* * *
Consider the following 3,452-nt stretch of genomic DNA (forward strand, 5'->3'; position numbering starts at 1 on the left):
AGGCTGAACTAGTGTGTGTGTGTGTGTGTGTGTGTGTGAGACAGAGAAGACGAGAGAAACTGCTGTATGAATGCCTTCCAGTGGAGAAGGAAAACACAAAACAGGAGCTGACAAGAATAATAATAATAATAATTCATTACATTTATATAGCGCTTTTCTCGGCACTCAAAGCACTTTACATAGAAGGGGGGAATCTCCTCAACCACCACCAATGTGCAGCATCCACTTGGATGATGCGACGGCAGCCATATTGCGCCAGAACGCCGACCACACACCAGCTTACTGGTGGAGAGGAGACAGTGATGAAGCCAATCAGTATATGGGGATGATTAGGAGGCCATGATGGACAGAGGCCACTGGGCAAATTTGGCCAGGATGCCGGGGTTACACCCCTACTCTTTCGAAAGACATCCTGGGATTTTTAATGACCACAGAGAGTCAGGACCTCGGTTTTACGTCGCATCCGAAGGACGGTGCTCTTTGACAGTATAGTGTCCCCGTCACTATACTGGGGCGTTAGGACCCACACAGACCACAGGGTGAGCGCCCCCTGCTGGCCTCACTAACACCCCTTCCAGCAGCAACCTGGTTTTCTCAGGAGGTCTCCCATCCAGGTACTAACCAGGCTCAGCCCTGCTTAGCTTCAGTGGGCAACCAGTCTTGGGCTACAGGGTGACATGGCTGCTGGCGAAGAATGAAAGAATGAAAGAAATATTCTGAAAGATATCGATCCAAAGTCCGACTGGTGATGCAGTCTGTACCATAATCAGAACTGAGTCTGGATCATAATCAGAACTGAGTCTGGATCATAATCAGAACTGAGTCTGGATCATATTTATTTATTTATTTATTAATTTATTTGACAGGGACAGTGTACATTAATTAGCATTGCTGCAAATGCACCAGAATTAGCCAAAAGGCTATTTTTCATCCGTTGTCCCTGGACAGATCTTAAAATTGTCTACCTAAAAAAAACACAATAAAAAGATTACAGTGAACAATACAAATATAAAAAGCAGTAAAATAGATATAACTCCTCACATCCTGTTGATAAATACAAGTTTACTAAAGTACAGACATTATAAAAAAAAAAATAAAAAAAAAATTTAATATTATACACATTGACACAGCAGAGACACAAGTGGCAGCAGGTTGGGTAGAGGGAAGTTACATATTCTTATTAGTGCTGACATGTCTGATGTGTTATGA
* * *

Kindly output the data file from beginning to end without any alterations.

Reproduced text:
Consider the following 3,452-nt stretch of genomic DNA (forward strand, 5'->3'; position numbering starts at 1 on the left):
AGGCTGAACTAGTGTGTGTGTGTGTGTGTGTGTGTGTGAGACAGAGAAGACGAGAGAAACTGCTGTATGAATGCCTTCCAGTGGAGAAGGAAAACACAAAACAGGAGCTGACAAGAATAATAATAATAATAATTCATTACATTTATATAGCGCTTTTCTCGGCACTCAAAGCACTTTACATAGAAGGGGGGAATCTCCTCAACCACCACCAATGTGCAGCATCCACTTGGATGATGCGACGGCAGCCATATTGCGCCAGAACGCCGACCACACACCAGCTTACTGGTGGAGAGGAGACAGTGATGAAGCCAATCAGTATATGGGGATGATTAGGAGGCCATGATGGACAGAGGCCACTGGGCAAATTTGGCCAGGATGCCGGGGTTACACCCCTACTCTTTCGAAAGACATCCTGGGATTTTTAATGACCACAGAGAGTCAGGACCTCGGTTTTACGTCGCATCCGAAGGACGGTGCTCTTTGACAGTATAGTGTCCCCGTCACTATACTGGGGCGTTAGGACCCACACAGACCACAGGGTGAGCGCCCCCTGCTGGCCTCACTAACACCCCTTCCAGCAGCAACCTGGTTTTCTCAGGAGGTCTCCCATCCAGGTACTAACCAGGCTCAGCCCTGCTTAGCTTCAGTGGGCAACCAGTCTTGGGCTACAGGGTGACATGGCTGCTGGCGAAGAATGAAAGAATGAAAGAAATATTCTGAAAGATATCGATCCAAAGTCCGACTGGTGATGCAGTCTGTACCATAATCAGAACTGAGTCTGGATCATAATCAGAACTGAGTCTGGATCATAATCAGAACTGAGTCTGGATCATATTTATTTATTTATTTATTAATTTATTTGACAGGGACAGTGTACATTAATTAGCATTGCTGCAAATGCACCAGAATTAGCCAAAAGGCTATTTTTCATCCGTTGTCCCTGGACAGATCTTAAAATTGTCTACCTAAAAAAAACACAATAAAAAGATTACAGTGAACAATACAAATATAAAAAGCAGTAAAATAGATATAACTCCTCACATCCTGTTGATAAATACAAGTTTACTAAAGTACAGACATTATAAAAAAAAAAATAAAAAAAAAATTTAATATTATACACATTGACACAGCAGAGACACAAGTGGCAGCAGGTTGGGTAGAGGGAAGTTACATATTCTTATTAGTGCTGACATGTCTGATGTGTTATGA